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Godzilla VFX

By Henry Winchester

Web: www.moving-picture.com (will open in new window)

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Date Added: 30th May 2014

We talk to MPC's visual effects guru Guillaume Rocheron about creating the monsters for Gareth Edwards' first blockbuster movie, Godzilla

© 2014 Warner Bros. Entertainment, Inc. All rights reserved


The last time we spoke to MPC's VFX supervisor Guillaume Rocheron, he'd just finished work on Man of Steel. He told us about the ground-breaking work MPC had contributed to Zack Snyder's Superman movie, especially the thrilling single-shot action sequences made possible with its bespoke Envirocam technology. He concluded the interview by telling us what he was working on next: Gareth Edwards' Godzilla.

12 months later and Godzilla has crashed into cinemas and become a resounding box-office success, much like Man of Steel last year. We had a chat with Rocheron about re-imagining the legendary and iconic creature for an entirely new audience, and working with director Edwards on his first mega-budget feature.

Godzilla Trailer
Warner Bros Pictures/Legendary Pictures

"We were involved in Godzilla very early on, a year before principal photography, to help put together the very first clip that got the movie green-lit, and that's what we showed at Comic Con in 2012,” says Rocheron. "It was done before we had finished character design, but it was really a piece that would show the style and the mood he was going for with the movie.”

The Comic Con trailer achieved a remarkable amount of praise, casting aside doubts that Gareth Edwards could handle a mega-budget Hollywood blockbuster after his sleeper hit, Monsters.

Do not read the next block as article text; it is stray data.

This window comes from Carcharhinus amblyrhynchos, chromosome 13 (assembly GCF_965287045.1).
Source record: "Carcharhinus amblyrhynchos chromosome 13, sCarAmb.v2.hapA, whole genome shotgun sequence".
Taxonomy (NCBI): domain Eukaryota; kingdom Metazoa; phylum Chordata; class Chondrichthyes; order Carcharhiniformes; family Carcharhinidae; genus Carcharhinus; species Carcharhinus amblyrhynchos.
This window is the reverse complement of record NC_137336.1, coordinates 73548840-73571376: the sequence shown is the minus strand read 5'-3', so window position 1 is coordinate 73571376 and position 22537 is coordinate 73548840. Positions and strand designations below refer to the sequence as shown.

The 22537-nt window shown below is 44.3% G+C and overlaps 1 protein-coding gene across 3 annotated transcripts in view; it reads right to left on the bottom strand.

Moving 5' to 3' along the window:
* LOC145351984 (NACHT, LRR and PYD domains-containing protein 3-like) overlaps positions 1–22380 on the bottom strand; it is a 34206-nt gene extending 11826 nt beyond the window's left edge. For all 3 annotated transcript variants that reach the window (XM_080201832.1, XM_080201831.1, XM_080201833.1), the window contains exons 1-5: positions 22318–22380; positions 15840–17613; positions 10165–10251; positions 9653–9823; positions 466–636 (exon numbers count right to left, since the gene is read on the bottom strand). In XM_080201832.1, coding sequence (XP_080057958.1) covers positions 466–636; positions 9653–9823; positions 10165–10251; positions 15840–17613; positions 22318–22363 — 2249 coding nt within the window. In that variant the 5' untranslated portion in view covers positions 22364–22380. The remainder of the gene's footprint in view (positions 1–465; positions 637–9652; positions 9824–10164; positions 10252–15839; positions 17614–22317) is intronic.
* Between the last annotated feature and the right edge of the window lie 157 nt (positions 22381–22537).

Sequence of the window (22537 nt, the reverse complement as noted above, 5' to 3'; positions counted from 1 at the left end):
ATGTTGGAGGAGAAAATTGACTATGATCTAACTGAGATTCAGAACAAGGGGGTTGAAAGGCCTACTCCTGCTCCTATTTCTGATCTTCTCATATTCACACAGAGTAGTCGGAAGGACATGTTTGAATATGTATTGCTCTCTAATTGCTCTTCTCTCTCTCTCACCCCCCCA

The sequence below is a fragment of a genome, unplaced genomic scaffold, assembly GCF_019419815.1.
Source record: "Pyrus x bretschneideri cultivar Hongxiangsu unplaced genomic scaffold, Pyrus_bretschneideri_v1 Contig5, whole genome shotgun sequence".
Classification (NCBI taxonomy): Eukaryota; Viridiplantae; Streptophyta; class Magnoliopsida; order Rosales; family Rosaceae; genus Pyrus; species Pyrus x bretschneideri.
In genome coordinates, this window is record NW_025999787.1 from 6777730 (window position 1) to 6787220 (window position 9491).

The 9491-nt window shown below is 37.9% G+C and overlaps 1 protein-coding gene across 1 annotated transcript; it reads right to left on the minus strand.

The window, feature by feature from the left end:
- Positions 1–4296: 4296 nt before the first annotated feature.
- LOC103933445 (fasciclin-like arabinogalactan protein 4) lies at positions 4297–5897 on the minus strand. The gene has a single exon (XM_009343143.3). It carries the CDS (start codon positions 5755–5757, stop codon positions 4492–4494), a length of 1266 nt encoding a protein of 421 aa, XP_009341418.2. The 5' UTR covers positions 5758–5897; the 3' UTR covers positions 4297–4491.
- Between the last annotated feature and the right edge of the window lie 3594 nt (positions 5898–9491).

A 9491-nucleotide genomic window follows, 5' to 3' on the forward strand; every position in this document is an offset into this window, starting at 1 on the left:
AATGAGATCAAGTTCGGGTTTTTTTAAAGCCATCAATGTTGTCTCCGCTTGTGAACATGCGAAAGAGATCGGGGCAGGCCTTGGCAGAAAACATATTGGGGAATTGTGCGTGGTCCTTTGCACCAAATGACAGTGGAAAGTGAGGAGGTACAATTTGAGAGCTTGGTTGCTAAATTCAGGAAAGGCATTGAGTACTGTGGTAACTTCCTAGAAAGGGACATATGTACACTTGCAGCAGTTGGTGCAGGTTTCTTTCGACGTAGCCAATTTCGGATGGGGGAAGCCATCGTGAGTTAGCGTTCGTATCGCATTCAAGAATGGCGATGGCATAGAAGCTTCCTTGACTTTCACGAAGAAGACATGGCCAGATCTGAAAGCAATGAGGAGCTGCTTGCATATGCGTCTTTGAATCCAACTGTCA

"The Comic Con presentation was more of an atmospheric piece showing devastated landscapes and then you'd get a glimpse of Godzilla through the dust.” says Rocheron. "It was really just how Gareth wanted to translate the film on screen.”

Godzilla makes its way through MPC's digital version of San Francisco
© 2014 Warner Bros. Entertainment, Inc. All rights reserved

After the release of the Comic Con trailer, MPC was employed to create the titular monster in all its humongous glory. The team studied reptiles such as lizards, crocodiles and alligators for the creature's features, and then looked at footage of komodo dragons and fighting bears for its lumbering movements.

Despite its huge size the team concentrated on minuscule details, ensuring scales slid over one another realistically, and rigging Godzilla with an underlying musculature so he moved properly.

Godzilla has some subtle moments – well, about as subtle as you can get for a film about a 100-metre tall lizard
© 2014 Warner Bros. Entertainment, Inc. All rights reserved

The man in the suit

Edwards was still keen to homage Godzilla's rather low-tech beginnings in the original 1954 Japanese film and its sequels. "There's a legacy of Godzilla being played by a man in a suit in the movies, and it was very important to give him a human element,” says Rocheron. Motion capture was considered, with actor Andy Serkis providing different behaviours, but these ended up as reference materials rather than CG performances.

"Because of the scale of the creature and the anatomic differences between a human and a giant lizard or MUTO (Massive Unknown Terrestrial Organism), you can't do performance capture per se,” he says. "The performance capture helped for reference because you could look at the performance and be like, 'we can use that cheek-puff, or that head angle'. But in the end, the creatures are 100-percent computer-animated, it was just visual references.”

"He was definitely the most complex CG creature we've ever created, just because of the sheer size. One of his fingernails is the size of a car!"

The team soon realised that achieving a sense of scale was rather difficult. "He was definitely the most complex CG creature we've ever created, just because of the sheer size,” says Rocheron. "One of his fingernails is the size of a car!” Framing Godzilla alongside common objects such as vehicles and people could give a sense of size, but they found a simpler way to make him look massive: dust.

"Because the creatures are fighting through the city they generate a lot of dust, and we used this dust interaction as a scale reference,” says Rocheron. "It was a very, very, very high-resolution dust simulation with intricate details like dust swirling around the creatures and parting around the arms or the head or the skin. Right away you have this reference of scale, because you're like, 'Okay, I know what dust is, and I know how dust is moving very slowly against them'.”

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